President Obama will deliver a prime-time address tomorrow night from the White House, speaking to the nation about "the threat posed by ISIL" and presenting "the United States' strategy for degrading and ultimately destroying the terrorist group."
It's part of an ongoing, multi-faceted campaign, which includes airstrikes in Iraq, international coalition building, detailed briefings for members of both the House and Senate, and as of tomorrow, a rare national address from the president.
But while Obama and his team keep quite busy preparing for the next phase of a national-security mission in the Middle East, it's hard not to notice that Congress isn't exactly busy. Will lawmakers make any effort to do their duty and engage in a real debate
about U.S. foreign policy?
Democratic leaders in the Senate and Republican leaders in the House want to avoid a public vote to authorize force, fearing the unknown political consequences eight weeks before the midterm elections on Nov. 4. ''A lot of people would like to stay on the sideline and say, 'Just bomb the place and tell us about it later,' '' said Representative Jack Kingston, Republican of Georgia, who supports having an authorization vote. ''It's an election year. A lot of Democrats don't know how it would play in their party, and Republicans don't want to change anything. We like the path we're on now. We can denounce it if it goes bad, and praise it if it goes well and ask what took him so long.''
Though Kingston's candor is appreciated, this is still a pretty remarkable thing for a member of Congress to say out loud and on the record.
The quote offers a peek behind the curtain -- quite a few members of Congress are content to simply complain from the sidelines, constitutional obligations notwithstanding.
Lawmakers in the House and Senate on Monday introduced separate bills authorizing military action against the Islamic State in Iraq and Syria (ISIS). Democratic Sen. Bill Nelson (Fla.) and Republican Rep. Frank Wolf (Va.) offered the bills.... The bills are the first congressional action taken on authorizing the president's use of force against ISIS since lawmakers returned from a five-week recess on Monday.
Now that the measures have been introduced, we can start keeping track of co-sponsors and the legislative process. Nelson's senator resolution, for example, is S.J.Res.42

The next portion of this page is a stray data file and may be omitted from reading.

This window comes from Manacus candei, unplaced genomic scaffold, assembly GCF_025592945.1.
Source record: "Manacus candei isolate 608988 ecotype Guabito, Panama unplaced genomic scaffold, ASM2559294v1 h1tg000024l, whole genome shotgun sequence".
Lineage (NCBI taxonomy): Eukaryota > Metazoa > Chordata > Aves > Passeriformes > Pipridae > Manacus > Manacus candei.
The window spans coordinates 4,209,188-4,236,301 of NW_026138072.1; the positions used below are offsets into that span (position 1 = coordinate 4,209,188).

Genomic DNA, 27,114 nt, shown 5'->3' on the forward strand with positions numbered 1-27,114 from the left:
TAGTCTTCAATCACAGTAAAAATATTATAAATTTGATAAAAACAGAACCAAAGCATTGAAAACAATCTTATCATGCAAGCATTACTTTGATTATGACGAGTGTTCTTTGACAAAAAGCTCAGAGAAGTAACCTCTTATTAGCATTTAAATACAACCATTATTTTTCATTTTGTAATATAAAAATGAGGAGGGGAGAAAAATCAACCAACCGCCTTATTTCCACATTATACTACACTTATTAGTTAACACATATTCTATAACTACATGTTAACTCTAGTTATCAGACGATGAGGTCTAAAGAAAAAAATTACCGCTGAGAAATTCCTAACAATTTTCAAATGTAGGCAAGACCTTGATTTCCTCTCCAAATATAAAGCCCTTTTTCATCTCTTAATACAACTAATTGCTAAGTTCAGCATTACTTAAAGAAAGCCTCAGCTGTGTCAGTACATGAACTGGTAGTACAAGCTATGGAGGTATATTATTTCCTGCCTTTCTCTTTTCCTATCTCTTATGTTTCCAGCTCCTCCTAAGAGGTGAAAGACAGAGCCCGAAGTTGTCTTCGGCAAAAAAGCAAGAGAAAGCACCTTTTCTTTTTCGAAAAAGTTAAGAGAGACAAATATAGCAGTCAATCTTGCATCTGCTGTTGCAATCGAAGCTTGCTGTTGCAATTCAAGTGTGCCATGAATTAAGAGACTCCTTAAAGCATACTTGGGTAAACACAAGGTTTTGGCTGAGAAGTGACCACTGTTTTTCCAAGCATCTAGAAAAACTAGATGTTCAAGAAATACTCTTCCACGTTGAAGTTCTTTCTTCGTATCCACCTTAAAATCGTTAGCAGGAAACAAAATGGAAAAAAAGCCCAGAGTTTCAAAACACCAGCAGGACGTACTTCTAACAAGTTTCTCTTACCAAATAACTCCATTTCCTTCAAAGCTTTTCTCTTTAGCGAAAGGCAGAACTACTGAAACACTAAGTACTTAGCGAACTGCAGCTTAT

. (Soon after, Republican Sen. James Inhofe unveiled a similar measure on the same issue, which would do largely the same thing, and it's S.J.Res.43
In the House, Wolf's resolution is H.R.5415
. (Republican Darrell Issa unveiled his own related version yesterday, H.J.Res.123
In case it's not obvious, the language of the resolutions matters a great deal. We're not just talking about measures that would, if approved, authorize the use of force. The scope, duration, and targets of the mission would have a direct impact on the policy.
So let's revisit our discussion
from last week. Nelson's proposal is pretty straight forward: Obama would have the legal authority to use force against ISIS targets in Syria. The resolution would prohibit the use of ground troops without additional congressional approval and the mission would have a time limit.
Wolf's resolution in the House is almost comically expansive, authorizing the use of force against a variety of terrorist groups -- not just ISIS -- practically anywhere on the planet. Indeed, the language of the resolution is online
(pdf) and it offers the president counter-terrorism powers without geographic limits, without time constraints, and with no meaningful constraints on terrorist targets.
It’s effectively a “Battlefield: Earth” policy. Hayes Brown added
, in reference to Wolf’s resolution, “The rise of militants around the world has got politicians in Congress nervous and looking for a solution, with one House member proposing the U.S. declare war on all of them, infinitely, and with no limitations.”
Watch this space -- and keep an eye on our ongoing whip count